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English is my second language and I have a question. What does "s.t." mean?

$ \text{min} \quad f(x) = (x_1−2)^2+(x_2−1)^2 $
$ \text{s.t.}\qquad g_{1}(x) = x_{1} - 2x_{2} + 1 = 0 $
$ \qquad\qquad g_{2}(x) = \frac{x_{1}^2}{4} - x_{2}^2 + 1 \ge 0 $

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    $\begingroup$ so that (denotes a condition) 'Minimize $f(x)$ so that $g_1(x) = 0$ and $g_2(x) \geq 0$.' $\endgroup$ – flawr Sep 16 '14 at 19:56
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    $\begingroup$ I knew "subject to" in an optimization problem formulation and usually "such that" in the other cases. $\endgroup$ – Surb Sep 16 '14 at 20:03
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    $\begingroup$ (sometimes they use it as "sucht that" as in $\{x: {\rm s.t.\;\; blah})$ $\endgroup$ – Pedro Tamaroff Sep 16 '14 at 20:14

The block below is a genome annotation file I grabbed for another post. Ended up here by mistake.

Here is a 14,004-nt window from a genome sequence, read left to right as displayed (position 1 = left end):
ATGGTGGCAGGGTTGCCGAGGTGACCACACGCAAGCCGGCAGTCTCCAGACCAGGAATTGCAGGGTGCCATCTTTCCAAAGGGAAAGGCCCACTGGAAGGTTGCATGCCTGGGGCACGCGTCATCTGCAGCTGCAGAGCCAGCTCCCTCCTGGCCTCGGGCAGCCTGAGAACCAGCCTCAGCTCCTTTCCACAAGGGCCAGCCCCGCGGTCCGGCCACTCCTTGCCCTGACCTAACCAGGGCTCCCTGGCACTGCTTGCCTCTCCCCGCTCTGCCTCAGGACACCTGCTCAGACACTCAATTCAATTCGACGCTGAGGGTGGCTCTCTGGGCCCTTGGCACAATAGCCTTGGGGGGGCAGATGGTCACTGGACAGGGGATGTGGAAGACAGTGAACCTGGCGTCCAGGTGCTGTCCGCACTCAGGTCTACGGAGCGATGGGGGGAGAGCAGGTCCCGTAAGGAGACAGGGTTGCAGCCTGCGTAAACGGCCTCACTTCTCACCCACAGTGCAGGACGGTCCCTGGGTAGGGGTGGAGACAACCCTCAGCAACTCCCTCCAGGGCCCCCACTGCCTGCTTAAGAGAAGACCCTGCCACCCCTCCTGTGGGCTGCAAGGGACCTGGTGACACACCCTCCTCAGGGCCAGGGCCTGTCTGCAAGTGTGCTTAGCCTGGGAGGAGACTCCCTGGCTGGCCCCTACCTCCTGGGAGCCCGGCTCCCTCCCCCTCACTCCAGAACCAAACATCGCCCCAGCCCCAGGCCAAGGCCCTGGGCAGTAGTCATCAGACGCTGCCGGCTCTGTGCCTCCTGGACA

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    $\begingroup$ Abbreviation of "such that". $\endgroup$ – Fujoyaki Sep 19 '14 at 3:42
  • $\begingroup$ And if you want to be even more cryptic, there's a symbol you can use, see tex.stackexchange.com/questions/6282/… $\endgroup$ – Robert Soupe Mar 31 '15 at 2:05
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Usually, the acronym $s.t.$ means such that. In the context of optimization, it means subject to. Also note that such that does not have the same meaning as so that.

Such that, describes how something should be done.

So that, describes why something should be done.

For clarity, it's usually best to avoid $s.t.$ and simply write such that.

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